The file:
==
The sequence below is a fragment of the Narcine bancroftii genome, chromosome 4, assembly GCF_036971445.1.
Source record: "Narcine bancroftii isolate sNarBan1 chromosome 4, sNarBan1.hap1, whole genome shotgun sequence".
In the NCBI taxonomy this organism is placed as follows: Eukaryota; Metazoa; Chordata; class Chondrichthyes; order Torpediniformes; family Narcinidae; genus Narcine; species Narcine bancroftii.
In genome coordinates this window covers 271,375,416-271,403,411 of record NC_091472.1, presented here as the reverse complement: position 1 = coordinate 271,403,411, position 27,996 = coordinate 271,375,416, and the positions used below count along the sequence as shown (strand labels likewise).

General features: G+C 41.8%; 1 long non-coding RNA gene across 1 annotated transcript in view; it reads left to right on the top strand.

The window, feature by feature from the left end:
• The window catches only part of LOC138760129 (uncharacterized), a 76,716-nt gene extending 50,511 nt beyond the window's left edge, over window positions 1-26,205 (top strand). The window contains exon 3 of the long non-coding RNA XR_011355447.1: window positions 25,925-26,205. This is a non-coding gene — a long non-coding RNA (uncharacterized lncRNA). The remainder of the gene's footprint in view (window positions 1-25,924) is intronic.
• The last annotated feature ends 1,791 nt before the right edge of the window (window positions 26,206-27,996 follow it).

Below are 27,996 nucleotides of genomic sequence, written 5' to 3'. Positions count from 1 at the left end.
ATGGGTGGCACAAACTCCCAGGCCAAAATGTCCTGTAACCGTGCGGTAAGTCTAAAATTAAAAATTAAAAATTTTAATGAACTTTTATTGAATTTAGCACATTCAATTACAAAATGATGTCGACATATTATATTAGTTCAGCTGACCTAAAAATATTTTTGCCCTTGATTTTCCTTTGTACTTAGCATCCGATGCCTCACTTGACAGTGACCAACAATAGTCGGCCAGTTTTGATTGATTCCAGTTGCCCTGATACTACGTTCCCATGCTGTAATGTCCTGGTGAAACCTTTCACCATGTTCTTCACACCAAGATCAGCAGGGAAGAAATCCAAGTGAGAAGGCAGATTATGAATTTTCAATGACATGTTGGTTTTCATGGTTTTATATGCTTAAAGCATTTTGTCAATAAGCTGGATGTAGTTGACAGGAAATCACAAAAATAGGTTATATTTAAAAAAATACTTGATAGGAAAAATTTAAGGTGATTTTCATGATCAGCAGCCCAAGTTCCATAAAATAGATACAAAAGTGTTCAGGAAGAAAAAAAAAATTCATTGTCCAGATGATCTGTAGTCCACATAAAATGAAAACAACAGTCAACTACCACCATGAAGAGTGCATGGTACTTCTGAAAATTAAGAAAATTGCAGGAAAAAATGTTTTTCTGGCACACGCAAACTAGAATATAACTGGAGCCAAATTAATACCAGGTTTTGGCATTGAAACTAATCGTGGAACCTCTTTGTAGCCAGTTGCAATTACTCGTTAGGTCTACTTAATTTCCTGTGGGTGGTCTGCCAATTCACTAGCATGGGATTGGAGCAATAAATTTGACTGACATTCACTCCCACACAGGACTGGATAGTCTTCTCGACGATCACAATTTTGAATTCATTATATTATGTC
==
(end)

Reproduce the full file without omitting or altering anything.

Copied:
The sequence below is a fragment of the Narcine bancroftii genome, chromosome 4, assembly GCF_036971445.1.
Source record: "Narcine bancroftii isolate sNarBan1 chromosome 4, sNarBan1.hap1, whole genome shotgun sequence".
In the NCBI taxonomy this organism is placed as follows: Eukaryota; Metazoa; Chordata; class Chondrichthyes; order Torpediniformes; family Narcinidae; genus Narcine; species Narcine bancroftii.
In genome coordinates this window covers 271,375,416-271,403,411 of record NC_091472.1, presented here as the reverse complement: position 1 = coordinate 271,403,411, position 27,996 = coordinate 271,375,416, and the positions used below count along the sequence as shown (strand labels likewise).

General features: G+C 41.8%; 1 long non-coding RNA gene across 1 annotated transcript in view; it reads left to right on the top strand.

The window, feature by feature from the left end:
• The window catches only part of LOC138760129 (uncharacterized), a 76,716-nt gene extending 50,511 nt beyond the window's left edge, over window positions 1-26,205 (top strand). The window contains exon 3 of the long non-coding RNA XR_011355447.1: window positions 25,925-26,205. This is a non-coding gene — a long non-coding RNA (uncharacterized lncRNA). The remainder of the gene's footprint in view (window positions 1-25,924) is intronic.
• The last annotated feature ends 1,791 nt before the right edge of the window (window positions 26,206-27,996 follow it).

Below are 27,996 nucleotides of genomic sequence, written 5' to 3'. Positions count from 1 at the left end.
ATGGGTGGCACAAACTCCCAGGCCAAAATGTCCTGTAACCGTGCGGTAAGTCTAAAATTAAAAATTAAAAATTTTAATGAACTTTTATTGAATTTAGCACATTCAATTACAAAATGATGTCGACATATTATATTAGTTCAGCTGACCTAAAAATATTTTTGCCCTTGATTTTCCTTTGTACTTAGCATCCGATGCCTCACTTGACAGTGACCAACAATAGTCGGCCAGTTTTGATTGATTCCAGTTGCCCTGATACTACGTTCCCATGCTGTAATGTCCTGGTGAAACCTTTCACCATGTTCTTCACACCAAGATCAGCAGGGAAGAAATCCAAGTGAGAAGGCAGATTATGAATTTTCAATGACATGTTGGTTTTCATGGTTTTATATGCTTAAAGCATTTTGTCAATAAGCTGGATGTAGTTGACAGGAAATCACAAAAATAGGTTATATTTAAAAAAATACTTGATAGGAAAAATTTAAGGTGATTTTCATGATCAGCAGCCCAAGTTCCATAAAATAGATACAAAAGTGTTCAGGAAGAAAAAAAAAATTCATTGTCCAGATGATCTGTAGTCCACATAAAATGAAAACAACAGTCAACTACCACCATGAAGAGTGCATGGTACTTCTGAAAATTAAGAAAATTGCAGGAAAAAATGTTTTTCTGGCACACGCAAACTAGAATATAACTGGAGCCAAATTAATACCAGGTTTTGGCATTGAAACTAATCGTGGAACCTCTTTGTAGCCAGTTGCAATTACTCGTTAGGTCTACTTAATTTCCTGTGGGTGGTCTGCCAATTCACTAGCATGGGATTGGAGCAATAAATTTGACTGACATTCACTCCCACACAGGACTGGATAGTCTTCTCGACGATCACAATTTTGAATTCATTATATTATGTC